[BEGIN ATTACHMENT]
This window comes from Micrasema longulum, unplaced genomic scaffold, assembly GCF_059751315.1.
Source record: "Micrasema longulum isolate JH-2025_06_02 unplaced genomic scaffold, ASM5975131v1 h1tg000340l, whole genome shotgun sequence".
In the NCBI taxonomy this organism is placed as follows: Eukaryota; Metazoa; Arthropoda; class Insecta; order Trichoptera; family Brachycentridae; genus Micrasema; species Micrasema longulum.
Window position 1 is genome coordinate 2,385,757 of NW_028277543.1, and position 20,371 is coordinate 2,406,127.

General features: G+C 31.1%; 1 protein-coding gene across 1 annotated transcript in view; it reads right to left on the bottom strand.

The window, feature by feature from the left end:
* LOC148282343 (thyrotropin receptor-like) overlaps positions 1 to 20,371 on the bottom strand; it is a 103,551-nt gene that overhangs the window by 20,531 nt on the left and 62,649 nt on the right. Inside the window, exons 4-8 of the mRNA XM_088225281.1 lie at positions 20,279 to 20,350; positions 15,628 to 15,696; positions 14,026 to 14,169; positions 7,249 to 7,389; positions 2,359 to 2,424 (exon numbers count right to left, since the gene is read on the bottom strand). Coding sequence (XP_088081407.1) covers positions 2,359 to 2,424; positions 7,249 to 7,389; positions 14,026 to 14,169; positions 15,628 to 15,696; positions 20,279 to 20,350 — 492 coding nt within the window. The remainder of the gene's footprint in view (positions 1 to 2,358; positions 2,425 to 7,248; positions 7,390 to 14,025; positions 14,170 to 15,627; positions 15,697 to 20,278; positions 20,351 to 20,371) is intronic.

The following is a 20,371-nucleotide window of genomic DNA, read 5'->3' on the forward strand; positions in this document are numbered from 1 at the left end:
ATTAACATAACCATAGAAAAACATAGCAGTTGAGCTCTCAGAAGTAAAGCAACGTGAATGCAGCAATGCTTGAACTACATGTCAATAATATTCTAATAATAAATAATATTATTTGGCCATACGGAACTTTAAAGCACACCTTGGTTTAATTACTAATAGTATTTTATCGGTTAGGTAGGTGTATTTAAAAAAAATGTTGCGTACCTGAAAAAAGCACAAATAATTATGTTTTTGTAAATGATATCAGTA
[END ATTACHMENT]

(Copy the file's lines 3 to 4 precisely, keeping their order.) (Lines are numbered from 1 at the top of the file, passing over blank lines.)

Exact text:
In the NCBI taxonomy this organism is placed as follows: Eukaryota; Metazoa; Arthropoda; class Insecta; order Trichoptera; family Brachycentridae; genus Micrasema; species Micrasema longulum.
Window position 1 is genome coordinate 2,385,757 of NW_028277543.1, and position 20,371 is coordinate 2,406,127.